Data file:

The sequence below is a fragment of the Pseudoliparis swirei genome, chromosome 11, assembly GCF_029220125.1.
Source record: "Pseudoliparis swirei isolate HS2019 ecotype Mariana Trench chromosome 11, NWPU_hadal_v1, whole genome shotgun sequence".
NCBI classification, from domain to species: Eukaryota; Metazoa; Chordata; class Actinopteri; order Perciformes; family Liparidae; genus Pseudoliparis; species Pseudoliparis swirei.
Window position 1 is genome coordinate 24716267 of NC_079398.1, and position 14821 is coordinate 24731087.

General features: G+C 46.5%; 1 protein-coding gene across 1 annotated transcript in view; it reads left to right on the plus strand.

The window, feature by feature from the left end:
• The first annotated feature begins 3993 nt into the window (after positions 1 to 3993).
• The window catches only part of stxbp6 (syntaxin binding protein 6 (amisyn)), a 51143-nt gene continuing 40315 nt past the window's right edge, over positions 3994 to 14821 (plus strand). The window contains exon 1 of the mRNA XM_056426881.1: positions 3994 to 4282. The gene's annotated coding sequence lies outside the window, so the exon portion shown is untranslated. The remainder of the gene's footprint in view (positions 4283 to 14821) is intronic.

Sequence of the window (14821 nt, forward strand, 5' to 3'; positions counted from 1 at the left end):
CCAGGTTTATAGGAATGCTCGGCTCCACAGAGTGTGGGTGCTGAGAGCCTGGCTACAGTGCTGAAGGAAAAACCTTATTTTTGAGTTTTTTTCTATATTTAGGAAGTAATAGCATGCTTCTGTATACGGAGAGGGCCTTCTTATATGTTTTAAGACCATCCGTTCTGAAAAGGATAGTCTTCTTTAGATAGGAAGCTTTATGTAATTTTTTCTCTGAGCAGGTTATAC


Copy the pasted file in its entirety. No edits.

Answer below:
The sequence below is a fragment of the Pseudoliparis swirei genome, chromosome 11, assembly GCF_029220125.1.
Source record: "Pseudoliparis swirei isolate HS2019 ecotype Mariana Trench chromosome 11, NWPU_hadal_v1, whole genome shotgun sequence".
NCBI classification, from domain to species: Eukaryota; Metazoa; Chordata; class Actinopteri; order Perciformes; family Liparidae; genus Pseudoliparis; species Pseudoliparis swirei.
Window position 1 is genome coordinate 24716267 of NC_079398.1, and position 14821 is coordinate 24731087.

General features: G+C 46.5%; 1 protein-coding gene across 1 annotated transcript in view; it reads left to right on the plus strand.

The window, feature by feature from the left end:
• The first annotated feature begins 3993 nt into the window (after positions 1 to 3993).
• The window catches only part of stxbp6 (syntaxin binding protein 6 (amisyn)), a 51143-nt gene continuing 40315 nt past the window's right edge, over positions 3994 to 14821 (plus strand). The window contains exon 1 of the mRNA XM_056426881.1: positions 3994 to 4282. The gene's annotated coding sequence lies outside the window, so the exon portion shown is untranslated. The remainder of the gene's footprint in view (positions 4283 to 14821) is intronic.

Sequence of the window (14821 nt, forward strand, 5' to 3'; positions counted from 1 at the left end):
CCAGGTTTATAGGAATGCTCGGCTCCACAGAGTGTGGGTGCTGAGAGCCTGGCTACAGTGCTGAAGGAAAAACCTTATTTTTGAGTTTTTTTCTATATTTAGGAAGTAATAGCATGCTTCTGTATACGGAGAGGGCCTTCTTATATGTTTTAAGACCATCCGTTCTGAAAAGGATAGTCTTCTTTAGATAGGAAGCTTTATGTAATTTTTTCTCTGAGCAGGTTATAC